Allergies: What You Need To Know
Photo by Brittany Colette
Originally Posted On: Allergies: What You Need To Know – Anoushka Loves
If you asked a large group of people, one by one, whether they had an allergy, the chances are that the majority would come back to you with a “no”. The truth is, unless an allergy is diagnosed early in life, it’s liable to go unnoticed for some time. That’s especially the case if it is symptomatically mostly benign. If an allergy causes a person to go into anaphylactic shock, it’s close to impossible to ignore. If it causes the occasional sneeze, it may not ever be investigated.
Why allergies should be taken seriously
Of course the variance in symptoms between different allergies in different people should be recognized. For some people it is genuinely a life-or-death issue that their allergy be taken into account; this can be particularly grave where bee stings or nut allergies are concerned. However, if an allergy “just” makes you sneeze or gives you watery eyes, it still shouldn’t be ignored.
The risks of letting an allergy go
If you have had an existing low-level allergy for some time, the chances are that you have simply “priced it in” to how you feel all the time. However, allergy symptoms can have the effect of impairing your sleep, which has undeniable knock-on effects that shouldn’t be ignored. If you’re not sleeping cleanly at night, your daytime focus levels and your mental health, among other things, can be deeply impaired.
What might you be allergic to?
Detecting an allergy can be a testing process, because the truth is that if something exists, there is the chance that someone can be allergic to it. We associate allergic reactions with obvious things like tree pollen and peanuts – but you can have an intolerance or an allergy to most foods. If you notice symptoms – such as joint pain – which happen on and off, then it is worth keeping a diary of what you do and what you eat every day. If you can then make an association between the days where symptoms are at their highest, and your actions across that day, you can potentially eliminate the culprit.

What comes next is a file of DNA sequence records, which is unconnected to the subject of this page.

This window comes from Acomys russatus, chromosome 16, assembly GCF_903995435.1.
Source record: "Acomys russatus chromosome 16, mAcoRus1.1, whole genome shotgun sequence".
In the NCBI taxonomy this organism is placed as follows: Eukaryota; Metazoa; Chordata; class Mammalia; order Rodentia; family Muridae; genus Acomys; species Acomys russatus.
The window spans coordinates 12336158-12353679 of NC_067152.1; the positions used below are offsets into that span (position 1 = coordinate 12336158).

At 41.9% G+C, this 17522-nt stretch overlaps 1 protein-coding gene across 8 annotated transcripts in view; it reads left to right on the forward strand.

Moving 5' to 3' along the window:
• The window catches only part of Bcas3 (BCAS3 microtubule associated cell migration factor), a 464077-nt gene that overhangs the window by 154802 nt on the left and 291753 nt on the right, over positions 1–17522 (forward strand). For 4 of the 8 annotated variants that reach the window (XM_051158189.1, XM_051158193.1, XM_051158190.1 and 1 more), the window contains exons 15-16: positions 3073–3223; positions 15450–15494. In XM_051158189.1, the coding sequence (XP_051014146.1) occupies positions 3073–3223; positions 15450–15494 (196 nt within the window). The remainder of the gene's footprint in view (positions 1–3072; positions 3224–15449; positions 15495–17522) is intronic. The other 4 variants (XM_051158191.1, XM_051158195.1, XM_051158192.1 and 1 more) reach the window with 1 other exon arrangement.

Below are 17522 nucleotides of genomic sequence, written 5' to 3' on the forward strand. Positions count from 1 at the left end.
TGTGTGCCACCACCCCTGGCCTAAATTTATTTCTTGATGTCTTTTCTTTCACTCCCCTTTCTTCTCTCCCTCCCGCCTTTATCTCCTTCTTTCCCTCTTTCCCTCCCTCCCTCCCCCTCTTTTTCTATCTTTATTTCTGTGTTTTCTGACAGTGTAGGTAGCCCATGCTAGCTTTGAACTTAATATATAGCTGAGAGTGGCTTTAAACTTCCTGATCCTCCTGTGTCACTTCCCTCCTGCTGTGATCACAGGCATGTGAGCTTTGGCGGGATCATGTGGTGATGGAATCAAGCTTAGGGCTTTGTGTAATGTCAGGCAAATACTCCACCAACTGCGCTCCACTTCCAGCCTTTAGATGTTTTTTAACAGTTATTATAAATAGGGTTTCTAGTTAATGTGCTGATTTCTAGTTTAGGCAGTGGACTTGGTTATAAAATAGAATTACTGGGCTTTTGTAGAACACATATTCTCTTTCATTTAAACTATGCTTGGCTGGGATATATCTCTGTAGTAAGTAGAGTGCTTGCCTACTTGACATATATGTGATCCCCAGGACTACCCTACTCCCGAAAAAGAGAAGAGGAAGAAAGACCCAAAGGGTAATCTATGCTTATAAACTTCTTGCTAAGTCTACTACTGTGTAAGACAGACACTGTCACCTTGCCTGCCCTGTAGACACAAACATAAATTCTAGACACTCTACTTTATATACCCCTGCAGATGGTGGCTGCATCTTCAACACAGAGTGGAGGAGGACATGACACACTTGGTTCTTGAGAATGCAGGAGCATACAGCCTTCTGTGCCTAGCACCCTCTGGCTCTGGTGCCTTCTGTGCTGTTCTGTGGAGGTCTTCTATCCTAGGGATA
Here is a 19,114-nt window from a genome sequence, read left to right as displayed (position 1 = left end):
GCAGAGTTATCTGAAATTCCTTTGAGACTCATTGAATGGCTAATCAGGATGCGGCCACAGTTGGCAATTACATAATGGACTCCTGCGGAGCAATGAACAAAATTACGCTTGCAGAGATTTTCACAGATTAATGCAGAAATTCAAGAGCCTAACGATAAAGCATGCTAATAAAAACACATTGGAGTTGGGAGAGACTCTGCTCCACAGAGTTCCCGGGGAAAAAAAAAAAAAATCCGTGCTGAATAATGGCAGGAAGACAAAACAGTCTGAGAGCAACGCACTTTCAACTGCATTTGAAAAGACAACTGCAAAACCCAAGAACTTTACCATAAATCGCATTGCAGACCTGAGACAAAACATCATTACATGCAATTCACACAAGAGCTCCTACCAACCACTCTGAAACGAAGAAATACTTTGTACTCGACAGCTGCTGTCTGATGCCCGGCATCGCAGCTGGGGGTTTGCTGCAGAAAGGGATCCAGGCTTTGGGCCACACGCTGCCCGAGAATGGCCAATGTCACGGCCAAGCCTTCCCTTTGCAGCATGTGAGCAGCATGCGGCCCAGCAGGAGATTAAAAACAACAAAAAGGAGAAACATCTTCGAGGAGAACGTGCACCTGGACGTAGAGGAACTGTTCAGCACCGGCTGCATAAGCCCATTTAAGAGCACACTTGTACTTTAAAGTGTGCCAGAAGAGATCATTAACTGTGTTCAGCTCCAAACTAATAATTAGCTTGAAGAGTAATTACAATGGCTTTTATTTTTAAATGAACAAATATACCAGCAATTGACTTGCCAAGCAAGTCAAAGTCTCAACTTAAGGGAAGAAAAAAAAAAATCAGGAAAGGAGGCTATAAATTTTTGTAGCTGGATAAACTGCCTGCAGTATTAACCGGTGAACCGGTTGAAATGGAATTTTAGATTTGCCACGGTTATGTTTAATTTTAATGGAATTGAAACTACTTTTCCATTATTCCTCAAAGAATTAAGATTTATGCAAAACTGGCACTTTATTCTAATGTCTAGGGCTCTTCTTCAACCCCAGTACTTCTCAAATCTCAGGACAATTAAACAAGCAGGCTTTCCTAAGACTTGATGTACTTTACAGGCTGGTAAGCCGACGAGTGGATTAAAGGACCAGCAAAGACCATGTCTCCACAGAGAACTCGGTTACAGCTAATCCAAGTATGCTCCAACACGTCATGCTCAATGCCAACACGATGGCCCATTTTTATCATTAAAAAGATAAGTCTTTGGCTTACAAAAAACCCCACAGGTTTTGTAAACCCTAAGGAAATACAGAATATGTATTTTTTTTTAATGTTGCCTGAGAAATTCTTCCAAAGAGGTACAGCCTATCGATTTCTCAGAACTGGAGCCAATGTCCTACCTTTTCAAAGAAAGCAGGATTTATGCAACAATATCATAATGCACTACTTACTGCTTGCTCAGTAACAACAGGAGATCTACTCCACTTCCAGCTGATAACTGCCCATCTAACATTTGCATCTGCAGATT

Can the cause always be eliminated?
While some of us are allergic to gluten, and can take steps to cut it from our diet, it’s not as simple if you’re susceptible to dust mites, pollen or pet dander. For sure, you’ll see a marked improvement in some symptoms from a regular carpet cleaning, but it is hard to avoid some triggers completely. If your dog, or your cat, leaves traces that make you sneeze or itch, then it’s likely your best bet will be to take antihistamines regularly – far preferable to giving up cuddles with your pet. Tree pollen is another one that’s hard to avoid – it carries on the wind, so even if you’re nowhere near any trees, it can still get you.
When should I see a doctor?
If you get persistent symptoms that you can’t track to a specific cause, it is worth making an appointment to look into what might be to blame. An allergy clinic can run tests that narrow down the potential causes, and can offer long-term relief. Bear in mind that the symptoms may be quiet most of the time, but they can spill over into other areas if ignored.
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